73% of Workplaces Prohibit Social Media Use

Posted on7 CommentsCategoriesGeneral Discussion, Online Marketing, Thoughts for Affiliates

…unless it benefits the work process.

Robert Half Technology has recently published some interesting data on the approach of U.S. workplaces to their employees’ use of Social Media while at work. Having surveyed over 1,400 chief information officers from companies with 100 or more employees across the United States, Robert Half has found out that 54% of U.S. workplaces prohibit Facebook and Twitter access completely, while 19% permit it “for business purposes only”. That makes up a total of 73% workplaces that stand against the use of Social Media at work for personal purposes [source].

Here’s the exact breakdown in a pie chart:

Which of the following most closely describes your company’s
policy on visiting social networking sites?

Social media sites prohibited at work

Social Media access for personal use naturally encompasses everything that is connected with online shopping. So, the above statistics is definitely something for Social Media affiliates to keep in mind, and adjust their strategies accordingly (practice dayparting tying it to the geographic locations of their potential consumers).

7 thoughts on “73% of Workplaces Prohibit Social Media Use

  1. I think social media access at work can be extremely beneficial if the person is in certain fields (such as marketing and sales) and if they use it right. On the other hand, I do understand how companies want to control social media access because some people are definitely wasting their time on them all day long!

  2. Considering the huge success brands big and small are having with social media, I’m surprised other businesses aren’t more open to allowing social media. Having brand advocates and positive team members out in the online community will only help spread the word about the company.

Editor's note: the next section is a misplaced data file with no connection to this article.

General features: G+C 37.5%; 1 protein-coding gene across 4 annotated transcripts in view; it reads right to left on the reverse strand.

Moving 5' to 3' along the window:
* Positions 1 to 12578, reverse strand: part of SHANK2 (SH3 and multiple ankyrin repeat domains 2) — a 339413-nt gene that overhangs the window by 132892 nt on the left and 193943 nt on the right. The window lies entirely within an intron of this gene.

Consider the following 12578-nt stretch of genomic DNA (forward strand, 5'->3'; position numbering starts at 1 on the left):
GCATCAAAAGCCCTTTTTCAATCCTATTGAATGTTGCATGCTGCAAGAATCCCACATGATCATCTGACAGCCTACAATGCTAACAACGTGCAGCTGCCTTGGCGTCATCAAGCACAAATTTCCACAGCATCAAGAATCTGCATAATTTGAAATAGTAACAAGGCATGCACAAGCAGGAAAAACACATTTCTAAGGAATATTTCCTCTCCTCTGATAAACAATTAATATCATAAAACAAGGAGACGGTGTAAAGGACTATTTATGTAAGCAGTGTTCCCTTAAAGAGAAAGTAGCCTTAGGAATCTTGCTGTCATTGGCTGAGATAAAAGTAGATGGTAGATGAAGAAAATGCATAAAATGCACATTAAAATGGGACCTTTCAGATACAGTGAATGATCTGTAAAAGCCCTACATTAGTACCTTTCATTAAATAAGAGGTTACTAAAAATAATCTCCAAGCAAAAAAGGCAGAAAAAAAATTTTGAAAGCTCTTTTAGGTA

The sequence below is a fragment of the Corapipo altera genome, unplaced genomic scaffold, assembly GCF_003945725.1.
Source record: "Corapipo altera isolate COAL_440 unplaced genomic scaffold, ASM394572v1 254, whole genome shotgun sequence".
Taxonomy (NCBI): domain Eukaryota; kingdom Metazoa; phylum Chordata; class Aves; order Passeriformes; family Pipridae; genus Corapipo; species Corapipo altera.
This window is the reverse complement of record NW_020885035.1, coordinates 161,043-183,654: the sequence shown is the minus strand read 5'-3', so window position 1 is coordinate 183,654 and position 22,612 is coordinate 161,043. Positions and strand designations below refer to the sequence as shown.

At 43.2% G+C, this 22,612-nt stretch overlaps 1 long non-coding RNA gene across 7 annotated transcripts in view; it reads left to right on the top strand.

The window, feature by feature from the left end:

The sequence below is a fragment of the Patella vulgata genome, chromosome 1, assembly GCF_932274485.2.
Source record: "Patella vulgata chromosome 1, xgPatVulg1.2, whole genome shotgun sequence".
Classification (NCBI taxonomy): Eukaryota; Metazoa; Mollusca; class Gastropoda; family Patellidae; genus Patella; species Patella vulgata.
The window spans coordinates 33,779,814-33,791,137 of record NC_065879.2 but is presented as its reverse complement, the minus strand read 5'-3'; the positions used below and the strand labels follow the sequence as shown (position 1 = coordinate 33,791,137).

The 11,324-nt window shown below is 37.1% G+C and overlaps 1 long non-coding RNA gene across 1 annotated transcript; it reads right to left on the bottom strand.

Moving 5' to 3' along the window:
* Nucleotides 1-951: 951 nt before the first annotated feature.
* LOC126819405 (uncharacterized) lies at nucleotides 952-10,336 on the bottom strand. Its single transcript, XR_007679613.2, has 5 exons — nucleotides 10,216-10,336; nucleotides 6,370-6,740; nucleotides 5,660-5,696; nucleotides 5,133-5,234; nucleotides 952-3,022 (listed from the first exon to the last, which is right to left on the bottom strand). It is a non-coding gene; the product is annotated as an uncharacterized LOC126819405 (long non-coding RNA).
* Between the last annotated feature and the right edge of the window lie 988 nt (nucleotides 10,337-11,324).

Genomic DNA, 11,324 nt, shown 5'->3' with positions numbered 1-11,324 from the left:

3. Ayako, Dina, I agree. Social media can be an excellent branding tool. On the other hand, it can also be tremendously distracting and destructive to the work process (people tweeting, or watching videos, instead of preparing reports). That’s how I read the above stats.

  4. On one hand social media should be embraced as a potentially explosive marketing tool.

    On the other hand, do employees really need another excuse to goof off?

    Twitter breaks are replacing smoke breaks

  5. To decide if employees should use social media such as Twitter while in the workplace, during work hours, must be quite a difficult decision for many employers. While using a type of Social Media such as Twitter could very well be very beneficial as a branding / marketing tool, it could also be unbeneficial in that it could be a great time waster. I believe it would depend on each particular employee who was using the Social Media. For example, you could have an employee who used Twitter responsibly and within proper limits, and another who chose to take advantage of the boss and tweet all day because he wanted to. And you could have another type who was merely addicted and couldn’t stop even if he wanted to. It would be difficult for the employer to allow the first tweeter to continue tweeting while asking the second two to stop. That is perhaps one of the reasons many employers have an across the board “no Social Media policy” — because there are some that are out of control and take advantage.

    Krissy Knox 🙂
    connect with me on Twitter:
    http://twitter.com/iamkrissy

  6. And I agree with you Krissy. It’s a difficult subject to tackle in the workplaces, but knowing how addictive it is, I don’t blame those employers that decide to prohibit its use altogether.

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